Thursday, June 25, 2009

Life Photo Meme: Soiled

Kingdom: Animalia

Phylum: Chordata

Class: Myxini

Order: Myxiniformes

Family: Myxinidae

This is a close-up picture of a hagfish's slime. The hagfish can produce vasts amounts of slime, enough to fill a bucket that they happen to be captured in. This slime consists of fibrous protein threads, mucus, and seawater. You can see the threads in this picture, if you look carefully.

Recent research suggests that the bulk of the mucus is actually seawater that is trapped in the mucus-coated threads [1]. This makes a certain amount of sense, given that the mucus expands rapidly when in contact with water (much like a sponge). It may also explain how these hagfish can produce such vast quantities of slime...basically, they are just puffing up a little bit of slime with water.

What hagfish use this slime for is still under debate. Most seem to be leaning towards the idea that the slime can clog the gills of potential predators.

Thursday, June 18, 2009

Life Photo Meme: Airy

Kingdom: Plantae

Division: Magnolio

Class: Liliopsida

Order: Arales

Family: Araceae

This is the bud of a corpse flower, Amorphophallus titanum. At the time that the photo was taken, the blossom was 5 ft and 7 in (5.6 m), and expected to reach over 6 ft (3 m). When open the corpse plant smells of rotting meat, to attract their fly and bee pollinators. The flower has a purplish color (like rotting meat) and heats up the air around it, so that the scent diffuses farther.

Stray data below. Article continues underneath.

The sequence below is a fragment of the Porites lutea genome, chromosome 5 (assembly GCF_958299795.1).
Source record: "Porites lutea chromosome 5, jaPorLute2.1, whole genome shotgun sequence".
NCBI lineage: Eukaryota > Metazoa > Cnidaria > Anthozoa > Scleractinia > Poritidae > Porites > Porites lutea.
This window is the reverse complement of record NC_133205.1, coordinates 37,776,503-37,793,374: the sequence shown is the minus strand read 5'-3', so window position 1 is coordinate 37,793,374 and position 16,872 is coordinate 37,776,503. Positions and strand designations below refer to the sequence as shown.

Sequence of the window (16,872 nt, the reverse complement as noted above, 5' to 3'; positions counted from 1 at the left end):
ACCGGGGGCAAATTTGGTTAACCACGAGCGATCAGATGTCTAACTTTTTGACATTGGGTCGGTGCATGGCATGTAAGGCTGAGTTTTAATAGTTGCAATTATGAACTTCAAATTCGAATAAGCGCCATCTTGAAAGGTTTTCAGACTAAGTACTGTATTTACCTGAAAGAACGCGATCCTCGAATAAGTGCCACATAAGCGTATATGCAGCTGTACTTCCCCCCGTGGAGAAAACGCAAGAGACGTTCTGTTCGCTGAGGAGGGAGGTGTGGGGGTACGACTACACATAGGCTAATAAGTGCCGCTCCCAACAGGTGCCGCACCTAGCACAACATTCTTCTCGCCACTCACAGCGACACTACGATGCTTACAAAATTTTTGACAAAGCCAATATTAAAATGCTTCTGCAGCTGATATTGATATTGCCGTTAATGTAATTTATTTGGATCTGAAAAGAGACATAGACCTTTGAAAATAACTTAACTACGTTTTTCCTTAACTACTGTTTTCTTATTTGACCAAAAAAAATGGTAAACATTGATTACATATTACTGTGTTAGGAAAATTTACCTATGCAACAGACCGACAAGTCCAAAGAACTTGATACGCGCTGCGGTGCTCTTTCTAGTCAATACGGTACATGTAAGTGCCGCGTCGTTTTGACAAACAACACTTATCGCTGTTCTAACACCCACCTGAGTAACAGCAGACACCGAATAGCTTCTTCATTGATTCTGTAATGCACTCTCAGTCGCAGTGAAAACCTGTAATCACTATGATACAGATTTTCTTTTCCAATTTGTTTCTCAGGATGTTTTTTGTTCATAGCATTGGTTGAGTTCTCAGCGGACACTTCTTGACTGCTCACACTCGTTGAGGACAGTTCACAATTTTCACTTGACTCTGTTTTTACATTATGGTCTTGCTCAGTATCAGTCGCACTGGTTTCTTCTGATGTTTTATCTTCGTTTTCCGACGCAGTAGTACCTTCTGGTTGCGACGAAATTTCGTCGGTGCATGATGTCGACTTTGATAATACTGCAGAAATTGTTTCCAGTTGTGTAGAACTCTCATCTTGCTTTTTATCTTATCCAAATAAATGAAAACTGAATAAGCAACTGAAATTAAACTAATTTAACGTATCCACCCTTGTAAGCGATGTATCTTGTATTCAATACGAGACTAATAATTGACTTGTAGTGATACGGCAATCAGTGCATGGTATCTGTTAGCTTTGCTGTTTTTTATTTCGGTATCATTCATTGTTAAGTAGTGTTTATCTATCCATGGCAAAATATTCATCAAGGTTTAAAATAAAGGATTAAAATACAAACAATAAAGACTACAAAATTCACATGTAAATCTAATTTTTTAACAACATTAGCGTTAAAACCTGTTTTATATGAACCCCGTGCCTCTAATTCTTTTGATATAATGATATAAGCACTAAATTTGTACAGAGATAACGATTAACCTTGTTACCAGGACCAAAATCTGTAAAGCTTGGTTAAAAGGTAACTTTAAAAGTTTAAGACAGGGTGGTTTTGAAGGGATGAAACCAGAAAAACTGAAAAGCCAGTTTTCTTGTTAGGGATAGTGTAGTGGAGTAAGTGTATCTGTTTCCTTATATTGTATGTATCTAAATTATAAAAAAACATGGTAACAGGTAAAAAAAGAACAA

These plant produce only one flower or one leaf at a time. The flower itself is not a single large flower, but is made up of smaller male and female flowers. The leaf can reach 20 ft (6 m) tall and 16 ft (5 m) across. They are closely related to calla lilies.

Wednesday, June 17, 2009

Bug Fair

A couple of weeks ago was the annual bug fair at our local museum. This was a pretty big deal as vendors from all around came to sell their bugs and bug-related gear. At the fair you could find dead bugs for your collection, live bugs for rearing or pets, bug catching and displaying gear, as well as t-shirts, hats, and other related things.

There was also a bug chef on hand, and live bug handling demonstrations through out the two day period. My favorite talk was give by a gentleman who did origami for a living. He had some amazing pieces, which looked just like bugs!

He was a physicist by training, so tended to approach origami from a mathematical point of view. He created a program which could tell you how to fold the paper to get any shape you wanted. He also pointed out the scientific uses of origami, such as airbag storage, a new stent which unfolds in your vein or artery to keep it open, and how telescopes in space use origami to fold into different configurations... Way cool!

Monday, June 15, 2009

Catalina Above and Below

I went on a fantastic boat trip to Catalina this weekend. It was part of a special program with the Cabrillo Marine Aquarium, and it was a great hands on experience. We first went to pick up a series of fish traps which had been set out the day before. The first trap was set 500 feet down, and was filled with hagfish.

This was one of the first times I got to handle one of these amazing fish. They produce copious amounts of slime, as you can see from the picture. The slime had a very fibrous feel to it, which surprised me but made a bit of sense as the slime has many protein fibers. The fish themselves are very smooth and soft.

The second set of traps was set in a shallower, rocky reef area. We caught a ton of lobsters and California moray eels. We were looking for two gravid lobsters for the aquarium's lobster rearing program. These lobsters have never been successfully reared in captivity, especially as the larvae spend one year in the water column before settling out into the ground. The aquarium were able to raise the larvae for six months last year, and are hoping to go longer this year.